Action | November 2, 2017 9:00 am

The 4 Hour Rule: Altamont

There are caves in the East Bay. And you’re going inside.

One of the best parts about living in the Bay?

Drive an hour in any direction, and you can find yourself in the middle of nowhere.

And in one of those middles of nowhere lies a cave ripe for exploration.

It’s got endangered animals. Rare plants. The occasional piece of etched Native American art.

It is the Vasco Caves Regional Preserve near Altamont, and it is truly one of California’s hidden treasures. Pair with a nearby aviation-themed restaurant and brewery tour before hanging your hat at a ranchside cabin for the night.

In order to become one with nature, we suggest you stay in nature. Thankfully there’s Reinstein Ranch, a family-owned enterprise that’s been in operation since 1884. About a 30-minute drive from Vasco, you can either camp on two site or glamp in the “Historic Hetch Hetchy Cabin” (pictured above), which was towed onto the property by draft horses in 1903. We say opt for the latter, which’ll get you a bed, outdoor shower and access to the onsite hot tub. Either way, you’re guaranteed lush mountain scenery that feels like that classic Windows XP background brought to life.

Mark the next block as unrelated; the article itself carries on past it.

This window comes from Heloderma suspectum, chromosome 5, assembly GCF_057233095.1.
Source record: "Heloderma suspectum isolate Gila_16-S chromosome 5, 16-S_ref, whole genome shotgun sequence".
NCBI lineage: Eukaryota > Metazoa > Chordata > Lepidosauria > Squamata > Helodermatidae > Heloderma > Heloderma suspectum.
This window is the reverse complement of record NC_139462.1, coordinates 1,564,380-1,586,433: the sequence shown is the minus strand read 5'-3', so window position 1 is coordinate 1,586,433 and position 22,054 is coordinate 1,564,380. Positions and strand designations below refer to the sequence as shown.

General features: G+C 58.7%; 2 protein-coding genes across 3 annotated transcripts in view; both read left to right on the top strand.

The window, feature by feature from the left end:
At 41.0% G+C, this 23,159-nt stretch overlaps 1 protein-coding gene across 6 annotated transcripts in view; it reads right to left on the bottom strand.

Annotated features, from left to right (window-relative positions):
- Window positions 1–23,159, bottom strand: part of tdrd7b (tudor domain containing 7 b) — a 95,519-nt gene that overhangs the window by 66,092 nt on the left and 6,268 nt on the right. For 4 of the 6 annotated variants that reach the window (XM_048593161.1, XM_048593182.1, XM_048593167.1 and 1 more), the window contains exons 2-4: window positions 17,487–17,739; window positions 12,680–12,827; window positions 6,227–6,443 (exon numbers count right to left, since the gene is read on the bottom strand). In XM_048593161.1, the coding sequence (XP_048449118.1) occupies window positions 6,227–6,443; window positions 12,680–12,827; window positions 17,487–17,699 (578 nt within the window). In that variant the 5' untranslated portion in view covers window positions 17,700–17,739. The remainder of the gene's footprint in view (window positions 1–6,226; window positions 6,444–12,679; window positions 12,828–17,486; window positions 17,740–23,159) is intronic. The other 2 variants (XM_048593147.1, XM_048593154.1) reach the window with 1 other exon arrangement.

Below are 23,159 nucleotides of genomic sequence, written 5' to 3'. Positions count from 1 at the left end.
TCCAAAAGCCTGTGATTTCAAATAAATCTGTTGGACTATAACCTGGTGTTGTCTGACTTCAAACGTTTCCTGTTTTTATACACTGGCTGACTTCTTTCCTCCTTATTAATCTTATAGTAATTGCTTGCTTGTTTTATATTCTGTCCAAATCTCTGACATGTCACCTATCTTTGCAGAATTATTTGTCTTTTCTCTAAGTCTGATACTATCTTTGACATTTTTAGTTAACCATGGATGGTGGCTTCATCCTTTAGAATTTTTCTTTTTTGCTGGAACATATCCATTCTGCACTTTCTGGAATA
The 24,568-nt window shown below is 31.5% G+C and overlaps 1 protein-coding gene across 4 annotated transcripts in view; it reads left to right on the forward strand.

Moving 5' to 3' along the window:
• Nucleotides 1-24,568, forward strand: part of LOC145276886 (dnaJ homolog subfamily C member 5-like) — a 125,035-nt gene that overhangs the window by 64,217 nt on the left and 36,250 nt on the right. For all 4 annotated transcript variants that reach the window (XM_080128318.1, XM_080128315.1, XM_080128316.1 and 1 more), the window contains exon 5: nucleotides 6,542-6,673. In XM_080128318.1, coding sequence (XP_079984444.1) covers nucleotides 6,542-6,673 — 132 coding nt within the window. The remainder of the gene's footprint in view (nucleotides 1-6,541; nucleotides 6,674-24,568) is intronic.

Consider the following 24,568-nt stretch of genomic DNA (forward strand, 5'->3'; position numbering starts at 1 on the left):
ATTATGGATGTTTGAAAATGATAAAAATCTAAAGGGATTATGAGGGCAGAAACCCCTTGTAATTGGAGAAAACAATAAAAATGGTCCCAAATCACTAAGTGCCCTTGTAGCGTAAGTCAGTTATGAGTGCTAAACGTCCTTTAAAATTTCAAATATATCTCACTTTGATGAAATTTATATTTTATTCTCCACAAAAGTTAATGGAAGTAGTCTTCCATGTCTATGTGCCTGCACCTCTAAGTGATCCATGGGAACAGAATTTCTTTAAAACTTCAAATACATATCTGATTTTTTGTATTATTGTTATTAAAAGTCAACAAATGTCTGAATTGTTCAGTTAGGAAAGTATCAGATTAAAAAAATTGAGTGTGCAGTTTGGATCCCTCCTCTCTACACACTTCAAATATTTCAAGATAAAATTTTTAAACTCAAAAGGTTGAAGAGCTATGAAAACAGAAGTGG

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Despite the beauty of the ranch, no fires are allowed. So fly on over to Aviation in Livermore for supper. Their rooftop bar is replete with couches, heaters to stay warm and some of the best burgers in town. And for a nightcap? (Or a daycap, we’re not judging.) Altamont Beer Works is one of the best breweries in a very competitive region. Fill up a couple growlers to go.

Photo via sfbaywalk / Flickr

The crux of this endeavor hinges on you getting a reservation to actually tour the caves (be forewarned: it needs to be done at least a month in advance). Why? Because Vasco is home to a number of rare plant and wildlife species, and to promote their survival, the Preserve limits the number of people who pass through each day. Another pro tip: be sure to bring a camera. You’re not allowed to bring your phone on the 3-mile hike, let alone take photos with it. That’s to ensure the nature stays as pristine for others as it is for you.